Gaza exploited by theocracy

Yassamine Mather exposes the Ayatollahs' empty posturing

As the war in Gaza progressed, Israeli and US officials made a number of false claims regarding Iran’s relations with Hamas. Likud party leader Binyamin Netanyahu said that Iran was Hamas’s “patron”, and that both seek Israel’s destruction: Hamas had “created an Iranian base right next to Israel”.

In early January Shimon Peres, Israel’s president, in an interview reported by AFP, used similar words: “Gaza must not become a satellite of Iran.” Then on January 10 foreign minister Tzipi Livni said that Iran is “heavily involved in the evolution of Hamas”. At first, “the missiles were homemade - made in the Gaza Strip. But not any more. Now they are professional, coming from Iran.”

There can be no doubts that over the last few weeks Tehran has used the most colourful rhetoric amongst Islamic states to ‘prove’ its support for Gaza’s Palestinian population. However, as many have pointed out, Iran’s actions have, as always, failed miserably in matching its slogans. According to one commentator writing in last week’s Economist, “Iranian support for Hamas was more theatrical than practical.”

In fact Iran’s relations with Sunni Hamas have been nowhere near as close as with Hezbollah, a Shia organisation in Lebanon. Iran played an important role in the establishment of Hezbollah in the 1980s, but by contrast the origins of Hamas can be traced to the Muslim Brotherhood in the 1960s - with Israeli support, as it attempted to establish a counterbalance to the secular, leftwing groups that enjoyed mass support in Palestine.

Iran has never seen Hamas as a long-term ally and both Netanyahu and Peres are disingenuous in their claims - the financial support for Hamas from Saudi Arabia, Syria and Qatar (Sunni Arab countries) far outweighs Iran’s contribution. Although Iran has supplied Hezbollah with a number of medium-range missiles, the few sent to Hamas were short-range. Despite what Livni says, Hamas still relies mainly on homemade Qassam rockets.

Iran’s anti-Israel propaganda both prior to the onslaught on Gaza and over the last few weeks has been deafening. However, its practice has left it open to criticism and ridicule: both Farsi and Arabic bloggers have compared Iran’s ayatollahs to the Islamic equivalent of the Grand Duke of York (except Iran’s rulers have marched down the hill on their own - the people of Gaza slaughtered by Israeli forces had not exactly been following Tehran’s lead). In its propaganda Iran had said it would send in Hezbollah to aid the Palestinians and threatened rocket attacks on Tel Aviv if Gaza was attacked. In the event, it gave strict orders to Hezbollah to keep away from the fighting and arrested pro-Palestinian demonstrators in Tehran in case the situation got out of hand.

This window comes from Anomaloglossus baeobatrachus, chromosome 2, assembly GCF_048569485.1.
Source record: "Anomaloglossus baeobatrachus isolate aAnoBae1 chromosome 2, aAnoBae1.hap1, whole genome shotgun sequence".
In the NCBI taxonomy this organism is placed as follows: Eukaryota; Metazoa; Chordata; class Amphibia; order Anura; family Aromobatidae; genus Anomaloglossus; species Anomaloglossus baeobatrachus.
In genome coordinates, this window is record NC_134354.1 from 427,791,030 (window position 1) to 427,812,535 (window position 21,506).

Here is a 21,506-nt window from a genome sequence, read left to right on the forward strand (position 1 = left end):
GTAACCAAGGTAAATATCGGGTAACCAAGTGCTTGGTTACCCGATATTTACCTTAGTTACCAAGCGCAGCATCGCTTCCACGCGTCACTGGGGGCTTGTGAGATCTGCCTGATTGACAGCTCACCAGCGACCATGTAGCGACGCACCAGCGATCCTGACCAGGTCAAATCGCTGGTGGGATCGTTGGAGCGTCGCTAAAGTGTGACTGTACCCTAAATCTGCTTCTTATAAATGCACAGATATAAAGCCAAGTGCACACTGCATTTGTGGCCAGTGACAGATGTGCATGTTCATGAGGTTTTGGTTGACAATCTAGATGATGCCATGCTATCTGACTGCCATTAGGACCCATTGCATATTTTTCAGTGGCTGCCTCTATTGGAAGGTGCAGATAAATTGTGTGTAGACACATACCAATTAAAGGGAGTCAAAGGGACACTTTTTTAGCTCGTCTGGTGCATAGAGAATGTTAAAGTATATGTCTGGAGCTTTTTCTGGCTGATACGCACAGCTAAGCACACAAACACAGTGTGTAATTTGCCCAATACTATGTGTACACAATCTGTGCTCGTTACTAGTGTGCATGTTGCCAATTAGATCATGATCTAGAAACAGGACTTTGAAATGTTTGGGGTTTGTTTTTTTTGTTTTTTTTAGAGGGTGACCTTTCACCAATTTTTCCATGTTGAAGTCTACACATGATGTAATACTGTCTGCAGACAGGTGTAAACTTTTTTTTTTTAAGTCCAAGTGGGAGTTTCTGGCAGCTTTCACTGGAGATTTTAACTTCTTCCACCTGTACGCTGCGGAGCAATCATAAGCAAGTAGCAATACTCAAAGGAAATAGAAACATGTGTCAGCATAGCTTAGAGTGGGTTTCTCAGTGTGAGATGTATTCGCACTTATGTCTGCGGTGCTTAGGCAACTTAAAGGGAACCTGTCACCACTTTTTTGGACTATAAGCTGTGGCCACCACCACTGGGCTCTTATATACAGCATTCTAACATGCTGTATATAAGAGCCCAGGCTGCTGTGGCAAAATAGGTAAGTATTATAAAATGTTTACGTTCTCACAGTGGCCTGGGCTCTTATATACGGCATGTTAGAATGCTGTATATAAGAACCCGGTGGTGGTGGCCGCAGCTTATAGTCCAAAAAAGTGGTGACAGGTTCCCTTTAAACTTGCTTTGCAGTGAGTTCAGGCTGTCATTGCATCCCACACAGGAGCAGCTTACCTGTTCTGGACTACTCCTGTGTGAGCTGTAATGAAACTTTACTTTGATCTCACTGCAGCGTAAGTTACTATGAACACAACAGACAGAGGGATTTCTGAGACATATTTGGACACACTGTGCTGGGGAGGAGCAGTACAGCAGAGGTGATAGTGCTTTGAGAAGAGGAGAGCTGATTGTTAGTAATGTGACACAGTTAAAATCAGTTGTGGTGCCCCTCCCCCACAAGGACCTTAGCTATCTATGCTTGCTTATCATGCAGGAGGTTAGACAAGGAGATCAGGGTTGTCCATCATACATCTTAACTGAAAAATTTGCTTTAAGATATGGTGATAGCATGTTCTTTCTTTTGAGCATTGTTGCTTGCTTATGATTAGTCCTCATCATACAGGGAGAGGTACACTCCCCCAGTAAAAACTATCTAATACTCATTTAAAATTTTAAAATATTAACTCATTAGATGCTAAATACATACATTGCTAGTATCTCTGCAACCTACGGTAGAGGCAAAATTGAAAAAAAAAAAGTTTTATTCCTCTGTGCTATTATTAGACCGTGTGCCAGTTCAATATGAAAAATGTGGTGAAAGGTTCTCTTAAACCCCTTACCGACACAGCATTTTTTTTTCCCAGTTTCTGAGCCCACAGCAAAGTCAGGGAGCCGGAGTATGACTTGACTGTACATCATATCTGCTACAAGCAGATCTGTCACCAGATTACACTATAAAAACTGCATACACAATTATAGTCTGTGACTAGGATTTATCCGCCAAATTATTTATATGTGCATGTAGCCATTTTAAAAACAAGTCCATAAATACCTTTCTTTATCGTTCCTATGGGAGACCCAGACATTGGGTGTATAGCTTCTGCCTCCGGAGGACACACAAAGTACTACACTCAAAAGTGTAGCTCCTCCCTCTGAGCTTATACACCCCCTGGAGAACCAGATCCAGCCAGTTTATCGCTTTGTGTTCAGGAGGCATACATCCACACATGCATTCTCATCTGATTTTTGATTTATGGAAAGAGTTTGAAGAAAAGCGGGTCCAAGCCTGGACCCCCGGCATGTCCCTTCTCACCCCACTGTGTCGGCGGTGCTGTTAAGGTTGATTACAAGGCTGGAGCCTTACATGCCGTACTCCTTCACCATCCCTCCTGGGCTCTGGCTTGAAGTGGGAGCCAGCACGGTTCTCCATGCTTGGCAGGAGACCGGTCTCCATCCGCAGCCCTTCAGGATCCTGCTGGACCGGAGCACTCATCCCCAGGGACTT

As late as December 2008 ayatollah Rafsanjani told worshippers at Tehran’s Friday prayers: “If tanks enter Gaza, something amazing will happen. Palestinians will use new weapons and hunt [Israelis] from a long distance.” However, three days later, major general Mohammad Jafari, head of Iran’s armed forces, stated that “Gaza does not need the logistic and military support of other countries to defend itself.”

In early January Iran’s supreme leader, ayatollah Ali Khamenei, declared that anyone killed defending Palestinians would be a martyr, prompting a mass registration of ‘martyrdom volunteers’. Islamic student groups claimed that 70,000 had signed up to go to Gaza. However, when some of the volunteers staged a sit-in at Tehran’s international airport, demanding to be allowed to travel to Palestine, they were told to go home.

Pro-Palestinians demonstrators, including Mothers for Peace, and students involved in protests outside western embassies were arrested. Then Khamenei went on state television to tell the nation that Iranian hands were tied. In other words, despite all the rhetoric Iran’s Islamic regime was going to do absolutely nothing while over 1,400 Palestinians were being massacred.